You saw me standing alone

For centuries, the term blue moon defined the uncommon occurrence of a fourth full moon in a given season. This, according to the Farmer’s Almanac, has taken place 7 times every 19 years, or about once every three years.

Since 1980, however, the colorful idiom has been redefined to refer to the phenomenon of a second full moon in a month. Tonight, for the first time since March, 2010, the respective orbits of earth and our moon will afford us the atypical opportunity to bear witness to a wonder of nature that LITERALLY only ever occurs once in a blue moon.

The term does not have anything to do with the moon’s color, though at times our tidal regulator does, in fact, take on a bluish hue. A moon that is blue in tint, however, has nothing to do with its phase, but instead is brought about by particles of ash and other substances in our atmosphere – usually caused by volcanic eruptions and the breaking apart of small asteroids and meteors.

Without a dream in my heart

For citizens of the United States, the next blue moon is not scheduled to occur until July, 2015, or the better part of three years from now. So catch it tonight if you can.

And for those hoping for an unexpected gift or blessing or surprise…tonight just might be your night. After all, those kinds of things happen but once in a blue moon.

So yes, Lloyd, I’m saying there’s a chance.

Without a love of my own

There are a few things I love concerning Blue Moons:

  • Neil Armstrong’s funeral, fittingly, took place today, an uncanny day involving the sphere that bears his footprint. And just as appropriately, Armstrong is that rare hero in this day and age who exuded humility, who never used his fame for personal gain and who will remain an American icon for eternity for a legendary feat as well as his own adage that belongs in the all-time pantheon of chilling phrases: For it is once in a blue moon that someone utters such powerful words as, “That’s one small step for [a] man, one giant leap for mankind.”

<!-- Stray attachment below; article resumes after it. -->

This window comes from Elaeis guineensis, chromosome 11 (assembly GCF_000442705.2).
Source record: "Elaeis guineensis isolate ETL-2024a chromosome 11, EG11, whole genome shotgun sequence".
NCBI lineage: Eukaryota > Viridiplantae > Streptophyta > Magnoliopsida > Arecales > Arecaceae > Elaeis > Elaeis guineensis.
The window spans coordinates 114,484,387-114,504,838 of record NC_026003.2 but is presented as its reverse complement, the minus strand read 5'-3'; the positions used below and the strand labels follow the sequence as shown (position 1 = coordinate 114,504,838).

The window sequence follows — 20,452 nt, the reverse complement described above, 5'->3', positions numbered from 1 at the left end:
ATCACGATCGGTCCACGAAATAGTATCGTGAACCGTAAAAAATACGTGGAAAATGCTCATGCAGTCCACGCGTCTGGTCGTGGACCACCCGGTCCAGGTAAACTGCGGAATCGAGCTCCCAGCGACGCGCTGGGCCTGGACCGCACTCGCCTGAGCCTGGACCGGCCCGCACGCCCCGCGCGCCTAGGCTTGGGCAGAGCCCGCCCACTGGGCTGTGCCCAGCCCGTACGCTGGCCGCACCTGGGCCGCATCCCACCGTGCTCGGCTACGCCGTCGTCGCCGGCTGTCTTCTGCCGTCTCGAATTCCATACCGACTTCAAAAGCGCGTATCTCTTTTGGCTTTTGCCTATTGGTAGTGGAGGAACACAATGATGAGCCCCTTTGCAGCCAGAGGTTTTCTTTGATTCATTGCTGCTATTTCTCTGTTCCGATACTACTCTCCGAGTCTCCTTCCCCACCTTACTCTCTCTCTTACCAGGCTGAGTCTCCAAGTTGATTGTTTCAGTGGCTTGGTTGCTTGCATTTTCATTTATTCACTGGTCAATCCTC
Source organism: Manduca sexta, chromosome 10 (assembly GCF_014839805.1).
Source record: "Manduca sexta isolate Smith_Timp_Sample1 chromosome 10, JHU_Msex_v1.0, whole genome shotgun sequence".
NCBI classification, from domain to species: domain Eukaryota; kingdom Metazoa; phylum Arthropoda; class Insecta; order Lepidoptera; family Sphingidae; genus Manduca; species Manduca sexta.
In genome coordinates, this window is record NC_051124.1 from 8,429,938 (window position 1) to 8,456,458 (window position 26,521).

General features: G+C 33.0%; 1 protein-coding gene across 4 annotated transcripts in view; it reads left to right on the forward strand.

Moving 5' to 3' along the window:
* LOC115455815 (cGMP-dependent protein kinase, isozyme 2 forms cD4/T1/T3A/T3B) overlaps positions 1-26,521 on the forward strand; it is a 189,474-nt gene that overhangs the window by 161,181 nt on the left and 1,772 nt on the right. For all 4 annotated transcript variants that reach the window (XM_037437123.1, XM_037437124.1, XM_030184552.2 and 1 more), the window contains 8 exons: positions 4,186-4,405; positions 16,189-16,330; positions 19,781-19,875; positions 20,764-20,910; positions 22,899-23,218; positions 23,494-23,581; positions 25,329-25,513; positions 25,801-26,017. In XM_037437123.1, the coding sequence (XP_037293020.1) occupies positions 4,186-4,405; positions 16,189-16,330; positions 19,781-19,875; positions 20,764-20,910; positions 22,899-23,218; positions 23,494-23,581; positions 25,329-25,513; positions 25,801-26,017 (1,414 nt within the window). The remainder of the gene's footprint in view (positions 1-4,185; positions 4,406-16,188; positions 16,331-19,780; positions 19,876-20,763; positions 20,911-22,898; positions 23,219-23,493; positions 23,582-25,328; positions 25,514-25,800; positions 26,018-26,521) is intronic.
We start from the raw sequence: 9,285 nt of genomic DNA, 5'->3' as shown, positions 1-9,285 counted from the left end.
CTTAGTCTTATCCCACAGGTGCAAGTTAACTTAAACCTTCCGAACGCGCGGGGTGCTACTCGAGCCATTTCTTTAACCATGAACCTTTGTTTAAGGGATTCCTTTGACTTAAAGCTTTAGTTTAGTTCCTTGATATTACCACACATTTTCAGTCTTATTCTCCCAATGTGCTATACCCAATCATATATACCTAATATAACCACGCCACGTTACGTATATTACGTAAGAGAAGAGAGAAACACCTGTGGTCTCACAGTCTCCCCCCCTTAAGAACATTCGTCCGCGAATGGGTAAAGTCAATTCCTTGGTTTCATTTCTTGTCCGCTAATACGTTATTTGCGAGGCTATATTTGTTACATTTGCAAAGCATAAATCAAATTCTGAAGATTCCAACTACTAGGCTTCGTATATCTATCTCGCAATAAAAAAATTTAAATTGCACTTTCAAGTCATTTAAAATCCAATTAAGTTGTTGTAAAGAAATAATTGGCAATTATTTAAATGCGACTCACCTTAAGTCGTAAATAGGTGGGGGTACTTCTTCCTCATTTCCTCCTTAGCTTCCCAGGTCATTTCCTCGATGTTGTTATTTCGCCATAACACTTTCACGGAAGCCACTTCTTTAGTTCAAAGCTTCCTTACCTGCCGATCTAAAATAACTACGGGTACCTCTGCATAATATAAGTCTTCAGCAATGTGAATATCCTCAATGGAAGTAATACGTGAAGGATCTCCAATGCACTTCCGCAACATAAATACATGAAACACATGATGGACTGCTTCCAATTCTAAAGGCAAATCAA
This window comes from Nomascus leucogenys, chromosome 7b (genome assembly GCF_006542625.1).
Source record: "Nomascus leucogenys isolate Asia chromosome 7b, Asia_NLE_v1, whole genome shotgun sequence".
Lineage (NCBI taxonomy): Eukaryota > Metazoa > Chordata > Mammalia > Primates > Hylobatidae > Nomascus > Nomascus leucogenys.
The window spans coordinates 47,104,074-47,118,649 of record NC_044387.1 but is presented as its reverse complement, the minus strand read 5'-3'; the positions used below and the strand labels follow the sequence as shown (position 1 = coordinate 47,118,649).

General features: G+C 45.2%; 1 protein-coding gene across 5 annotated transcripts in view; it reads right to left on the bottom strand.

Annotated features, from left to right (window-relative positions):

• Madeleine Hayes and David Addison’s fledgling private investigator agency, aptly named for its unlikely success pinned on the improbable but palpable chemistry of its two principles. Moonlighting’s audience would quickly yearn for the affable stars to cut the witty repartee and become a couple already, but alas, would learn the hard truth that such an event could only actually happen once in a blue moon…as long as the ratings were good.
  • That today’s definition of the term Blue Moon actually stems from a mistake. An astronomer in 1946 erroneously referred to a blue moon as the second full moon in a calendar month rather than the fourth full moon in a season. This faulty report was referenced in 1980 on a popular radio show, and the “new” definition was widely popularized through the pop-culture favorite, Trivial Pursuit. Once in a blue moon, a 500 year old term gets a new definition.
  • Old friends might remember a comical version of the standard I used to sing during lunch, a rendition I only revisit these days…yup…once in a blue moon.

Bom-ba-ba-bom-ba-bom-ba-bom-bom-ba-ba-bom-ba-ba-bom-ba-ba-dang-a-dang-dang
Ba-ba-ding-a-dong-ding…Blue Moon